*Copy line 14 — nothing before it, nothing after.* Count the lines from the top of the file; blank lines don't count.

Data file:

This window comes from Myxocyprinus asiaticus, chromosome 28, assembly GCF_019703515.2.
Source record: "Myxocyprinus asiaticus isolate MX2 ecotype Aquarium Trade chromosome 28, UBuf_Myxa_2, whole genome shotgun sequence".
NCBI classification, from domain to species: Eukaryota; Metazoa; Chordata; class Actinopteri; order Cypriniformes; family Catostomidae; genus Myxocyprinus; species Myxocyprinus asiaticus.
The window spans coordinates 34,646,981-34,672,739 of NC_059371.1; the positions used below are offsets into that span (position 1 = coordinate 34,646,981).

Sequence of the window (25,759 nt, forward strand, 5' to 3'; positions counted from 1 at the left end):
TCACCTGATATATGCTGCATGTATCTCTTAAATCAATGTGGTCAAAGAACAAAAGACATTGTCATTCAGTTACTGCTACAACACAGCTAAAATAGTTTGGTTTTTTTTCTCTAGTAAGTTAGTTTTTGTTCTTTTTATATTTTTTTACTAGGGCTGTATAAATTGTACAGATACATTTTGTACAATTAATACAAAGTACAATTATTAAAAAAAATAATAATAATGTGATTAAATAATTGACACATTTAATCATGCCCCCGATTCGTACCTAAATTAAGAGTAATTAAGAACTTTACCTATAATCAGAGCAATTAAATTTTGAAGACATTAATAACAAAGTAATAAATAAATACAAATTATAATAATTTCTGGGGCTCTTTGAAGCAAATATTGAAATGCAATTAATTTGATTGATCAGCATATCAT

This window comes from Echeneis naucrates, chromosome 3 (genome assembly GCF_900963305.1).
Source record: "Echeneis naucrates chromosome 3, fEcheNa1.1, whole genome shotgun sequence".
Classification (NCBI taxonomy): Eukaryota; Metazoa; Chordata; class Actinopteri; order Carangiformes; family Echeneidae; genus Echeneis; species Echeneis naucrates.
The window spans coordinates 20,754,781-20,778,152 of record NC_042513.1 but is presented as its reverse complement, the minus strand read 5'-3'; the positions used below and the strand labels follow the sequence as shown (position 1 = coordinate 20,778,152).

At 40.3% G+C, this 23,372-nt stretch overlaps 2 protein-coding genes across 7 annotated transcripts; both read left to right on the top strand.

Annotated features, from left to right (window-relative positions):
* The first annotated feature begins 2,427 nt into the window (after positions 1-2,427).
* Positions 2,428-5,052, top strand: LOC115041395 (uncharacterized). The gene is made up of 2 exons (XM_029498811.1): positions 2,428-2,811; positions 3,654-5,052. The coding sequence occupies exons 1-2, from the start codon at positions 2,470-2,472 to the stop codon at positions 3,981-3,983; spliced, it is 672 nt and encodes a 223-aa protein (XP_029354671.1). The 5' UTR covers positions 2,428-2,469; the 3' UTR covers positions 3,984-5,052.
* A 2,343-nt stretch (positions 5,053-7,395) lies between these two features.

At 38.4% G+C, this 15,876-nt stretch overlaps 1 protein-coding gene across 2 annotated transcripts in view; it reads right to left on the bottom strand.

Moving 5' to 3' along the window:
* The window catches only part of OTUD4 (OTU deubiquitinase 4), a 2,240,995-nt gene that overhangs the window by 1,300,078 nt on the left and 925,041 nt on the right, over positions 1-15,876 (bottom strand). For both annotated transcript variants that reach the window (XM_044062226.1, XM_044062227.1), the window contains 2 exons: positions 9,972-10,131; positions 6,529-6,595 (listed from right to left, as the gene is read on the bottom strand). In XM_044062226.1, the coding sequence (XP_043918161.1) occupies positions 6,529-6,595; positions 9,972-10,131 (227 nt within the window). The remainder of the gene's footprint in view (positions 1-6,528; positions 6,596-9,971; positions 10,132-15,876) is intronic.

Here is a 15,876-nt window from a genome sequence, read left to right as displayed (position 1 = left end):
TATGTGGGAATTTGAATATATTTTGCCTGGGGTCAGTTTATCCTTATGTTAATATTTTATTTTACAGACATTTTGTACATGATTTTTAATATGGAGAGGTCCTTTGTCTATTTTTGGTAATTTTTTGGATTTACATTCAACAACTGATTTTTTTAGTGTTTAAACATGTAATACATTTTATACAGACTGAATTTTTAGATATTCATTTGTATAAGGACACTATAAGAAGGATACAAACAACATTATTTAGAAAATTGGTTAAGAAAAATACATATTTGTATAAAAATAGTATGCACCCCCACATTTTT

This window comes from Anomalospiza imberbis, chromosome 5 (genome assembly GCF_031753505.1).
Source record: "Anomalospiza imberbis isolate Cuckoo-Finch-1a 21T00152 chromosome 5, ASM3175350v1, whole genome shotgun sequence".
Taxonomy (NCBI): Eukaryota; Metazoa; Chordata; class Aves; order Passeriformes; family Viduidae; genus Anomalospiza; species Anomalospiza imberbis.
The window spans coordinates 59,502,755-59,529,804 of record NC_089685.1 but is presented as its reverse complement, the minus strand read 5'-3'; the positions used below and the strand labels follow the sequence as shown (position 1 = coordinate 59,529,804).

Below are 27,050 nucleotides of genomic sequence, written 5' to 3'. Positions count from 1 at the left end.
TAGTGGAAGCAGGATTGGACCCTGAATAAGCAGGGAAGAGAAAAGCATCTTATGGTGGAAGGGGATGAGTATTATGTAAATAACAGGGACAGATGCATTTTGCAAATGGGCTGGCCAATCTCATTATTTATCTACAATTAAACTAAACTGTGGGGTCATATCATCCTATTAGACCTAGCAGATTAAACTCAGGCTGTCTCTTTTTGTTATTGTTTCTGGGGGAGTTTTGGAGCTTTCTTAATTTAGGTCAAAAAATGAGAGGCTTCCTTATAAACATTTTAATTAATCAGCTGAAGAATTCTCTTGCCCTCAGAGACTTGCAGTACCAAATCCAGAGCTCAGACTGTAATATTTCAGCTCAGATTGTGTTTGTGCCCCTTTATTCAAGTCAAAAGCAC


* Positions 2,428-5,052, top strand: LOC115041395 (uncharacterized). The gene is made up of 2 exons (XM_029498811.1): positions 2,428-2,811; positions 3,654-5,052. The coding sequence occupies exons 1-2, from the start codon at positions 2,470-2,472 to the stop codon at positions 3,981-3,983; spliced, it is 672 nt and encodes a 223-aa protein (XP_029354671.1). The 5' UTR covers positions 2,428-2,469; the 3' UTR covers positions 3,984-5,052.